Everything has changed at football practice

Practice makes perfect, they say.

Actually, that saying has evolved over the years to “perfect practice makes perfect.”

Evolution has played a part in sayings. It’s played a part in football too, as the relatively new game has changed dramatically since it branched off from rugby in the 19th century.

The ball has changed. The helmets have changed. Pads have changed. The field has changed.

And practice has changed.

Recent afternoons spent watching the Butte High football team practice made this clear. Three decades ago, I began practicing football at Naranche Stadium as a Butte High sophomore. The practices I’ve seen this year had some similarities to those drills, but the changes were apparent.

While we had quite a few more players on the field, we certainly didn’t have the overall size and speed as the new breed of Bulldogs. Really, the only things that looked the same were the mesh practice uniforms and the graffiti on the warehouse walls.

By necessity, coaches have learned new methods to streamline practice and make the most of the time the players spend preparing for Friday night. Grey and company have organized the flow of practice to where there is very little standing around and watching.

“We’re trying to get in 130 or so plays in practice,” Grey said.

And those plays aren’t walkthroughs.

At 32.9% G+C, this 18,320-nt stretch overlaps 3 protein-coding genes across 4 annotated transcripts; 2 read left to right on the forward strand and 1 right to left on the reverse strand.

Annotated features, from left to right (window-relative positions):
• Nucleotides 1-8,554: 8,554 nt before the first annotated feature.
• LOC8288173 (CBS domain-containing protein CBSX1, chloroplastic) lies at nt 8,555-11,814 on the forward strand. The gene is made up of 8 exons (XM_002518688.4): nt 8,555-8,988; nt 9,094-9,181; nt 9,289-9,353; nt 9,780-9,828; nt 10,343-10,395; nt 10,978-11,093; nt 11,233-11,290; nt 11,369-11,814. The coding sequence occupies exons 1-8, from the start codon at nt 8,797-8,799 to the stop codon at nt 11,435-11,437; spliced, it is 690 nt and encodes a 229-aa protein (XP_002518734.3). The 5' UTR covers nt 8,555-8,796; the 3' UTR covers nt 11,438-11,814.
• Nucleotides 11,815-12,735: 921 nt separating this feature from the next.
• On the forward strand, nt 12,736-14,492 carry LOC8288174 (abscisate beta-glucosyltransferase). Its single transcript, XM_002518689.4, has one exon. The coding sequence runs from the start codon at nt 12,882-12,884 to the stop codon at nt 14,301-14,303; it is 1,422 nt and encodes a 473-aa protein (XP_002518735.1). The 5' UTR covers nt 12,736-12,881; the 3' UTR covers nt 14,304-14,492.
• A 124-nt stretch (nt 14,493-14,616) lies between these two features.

“We want to make practice as much game-like as we can,” he explained. “We want the speed and the scenarios to be good enough to where Friday night isn’t a shock.”

And that leads to another element different than years past – there’s no conditioning during practice. Grey explained that players are expected to be in shape, and he wants their best effort during practice time.

“If the guys know there’s going to be conditioning coming up, they tend to hold back and save up for it,” Grey said. “But we’re running a lot in practice as it is, and they’re still going to be tired.”

There’s also a heightened awareness in regard to player safety. Hydration is emphasized, especially in the warmer months, and the players’ health is constantly monitored by a staff of well-equipped trainers.

Butte High is ahead of the curve when it comes to concussion prevention and treatment. Coach Grey and his staff emphasize form and technique in tackling drills, which often end on a landing pad.

One of the biggest changes over the last thirty years has come in the “film” department. A generation ago, it was actual film we were watching. Coaches Jon McElroy and Ron Richards practically wore out the projector reviewing plays, and reviewing and reviewing…  We did that drill for the sophomore team, the JV team and for varsity, and each time it was a meeting held at the school. The bulb company probably loved us.

Film is now just a word.

“The kids watch film on their phones and iPads, sometimes right after the game,” Grey said. “And we can keep track of who’s watching what. Everything is on the internet. It’s really cut down on our meeting time when we used to watch film.”

That leads to more time available to spend running plays on the practice field. The result?

Well, the Bulldogs are defending State Champions. That says a lot for their practice habits.

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